In 2005, he became the first general manager of the Singapore Biennale and assumed his present position at Singapore Arts Festival in 2009.

But what impressed me most was his understanding of arts in general and arts festivals in particular.

"Singapore is very much a futurist nation. We are obsessed with progress and development. Our memories are often just 5 years old. Young people are not interested in tradition. Old buildings are torn down quickly every day," he says.

"My job is to make people discover and rethink our history and identity. When you become a cosmopolitan city, if you only talk about Starbucks, Gucci, Prada or Facebook, you are no different from any other cosmopolitan city."

That's why he envisioned Singapore Arts Festival 2010-12 as a trilogy, with three themes: "Between You and Me", "I Want to Remember" and "Our Lost Poems".

It sounded quite romantic to me, but Low responded: "This is not about nostalgia or about remembering the past in a romantic sense. It is all about excavating memories, histories and cultures that provide us with a reference point so that we anchor ourselves before moving on.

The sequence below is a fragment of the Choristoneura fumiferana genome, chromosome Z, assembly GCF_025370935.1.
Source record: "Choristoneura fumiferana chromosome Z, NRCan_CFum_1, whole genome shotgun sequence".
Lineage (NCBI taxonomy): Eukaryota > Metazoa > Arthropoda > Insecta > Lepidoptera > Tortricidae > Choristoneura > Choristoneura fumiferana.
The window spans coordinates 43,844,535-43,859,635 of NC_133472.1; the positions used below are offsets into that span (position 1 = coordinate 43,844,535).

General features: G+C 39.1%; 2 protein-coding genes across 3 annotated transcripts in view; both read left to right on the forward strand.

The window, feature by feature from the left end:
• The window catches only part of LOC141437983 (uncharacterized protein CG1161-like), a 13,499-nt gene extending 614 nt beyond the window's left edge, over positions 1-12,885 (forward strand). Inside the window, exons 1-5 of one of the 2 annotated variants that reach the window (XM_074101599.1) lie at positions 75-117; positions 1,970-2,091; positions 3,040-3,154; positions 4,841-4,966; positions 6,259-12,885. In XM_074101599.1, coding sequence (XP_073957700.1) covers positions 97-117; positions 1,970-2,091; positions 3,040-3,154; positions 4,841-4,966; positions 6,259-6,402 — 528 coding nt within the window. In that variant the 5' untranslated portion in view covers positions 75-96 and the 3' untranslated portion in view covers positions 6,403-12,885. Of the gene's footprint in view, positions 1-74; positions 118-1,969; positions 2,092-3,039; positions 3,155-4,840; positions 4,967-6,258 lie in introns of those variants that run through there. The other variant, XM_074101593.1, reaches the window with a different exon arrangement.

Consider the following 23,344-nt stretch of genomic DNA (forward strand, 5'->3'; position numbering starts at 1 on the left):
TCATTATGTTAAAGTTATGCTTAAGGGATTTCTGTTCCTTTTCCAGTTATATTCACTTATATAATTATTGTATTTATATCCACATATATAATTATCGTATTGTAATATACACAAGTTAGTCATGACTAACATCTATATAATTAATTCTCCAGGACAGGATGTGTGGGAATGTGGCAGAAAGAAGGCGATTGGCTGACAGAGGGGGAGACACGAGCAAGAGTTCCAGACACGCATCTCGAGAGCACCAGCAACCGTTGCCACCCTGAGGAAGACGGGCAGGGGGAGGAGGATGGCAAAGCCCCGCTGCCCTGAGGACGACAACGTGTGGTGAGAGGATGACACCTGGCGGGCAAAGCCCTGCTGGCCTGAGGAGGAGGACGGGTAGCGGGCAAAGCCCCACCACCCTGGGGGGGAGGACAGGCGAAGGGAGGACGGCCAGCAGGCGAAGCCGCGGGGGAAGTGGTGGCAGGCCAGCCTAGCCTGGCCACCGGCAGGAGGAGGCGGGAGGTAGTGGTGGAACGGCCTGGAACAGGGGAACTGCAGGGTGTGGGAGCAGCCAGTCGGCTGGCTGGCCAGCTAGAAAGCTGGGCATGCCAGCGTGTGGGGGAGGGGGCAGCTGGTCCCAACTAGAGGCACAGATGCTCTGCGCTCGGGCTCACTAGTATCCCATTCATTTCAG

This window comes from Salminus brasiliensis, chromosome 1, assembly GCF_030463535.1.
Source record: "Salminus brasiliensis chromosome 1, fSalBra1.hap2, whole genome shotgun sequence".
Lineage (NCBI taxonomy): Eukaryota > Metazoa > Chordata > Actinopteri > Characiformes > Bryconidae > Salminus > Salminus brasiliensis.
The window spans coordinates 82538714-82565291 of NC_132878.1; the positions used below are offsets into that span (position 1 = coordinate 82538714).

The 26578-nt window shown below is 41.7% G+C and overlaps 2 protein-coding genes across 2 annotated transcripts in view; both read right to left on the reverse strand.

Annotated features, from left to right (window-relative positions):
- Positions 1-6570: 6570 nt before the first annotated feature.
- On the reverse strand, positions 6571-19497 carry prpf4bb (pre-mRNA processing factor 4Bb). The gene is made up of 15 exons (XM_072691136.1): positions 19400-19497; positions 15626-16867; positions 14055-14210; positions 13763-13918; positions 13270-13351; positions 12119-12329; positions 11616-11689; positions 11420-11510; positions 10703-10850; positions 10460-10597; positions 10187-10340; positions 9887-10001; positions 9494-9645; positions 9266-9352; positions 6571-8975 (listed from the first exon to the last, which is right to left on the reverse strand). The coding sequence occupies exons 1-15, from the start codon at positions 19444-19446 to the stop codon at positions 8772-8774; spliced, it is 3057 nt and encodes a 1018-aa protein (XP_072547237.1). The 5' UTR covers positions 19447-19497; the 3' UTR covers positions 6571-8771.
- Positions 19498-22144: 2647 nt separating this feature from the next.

"We already have many big names and famous productions in Singapore. People go to the theater, watch the show, clap and go home. Nothing changes. For me, art is about illuminating perspectives - changing the way people think."

I understood what he meant when I hung out at the Festival Village, watching free shows by both professional and amateur performers and meeting friends.

On my second afternoon at the Festival Village, a grandmother in a pink T-shirt with the festival's logo came up to me and asked if I needed any help. It took me a while to realize she was a volunteer.

In Beijing, senior citizens put on red armbands and help out with traffic issues or community security. Helping out at an arts festival instead seems like a great idea.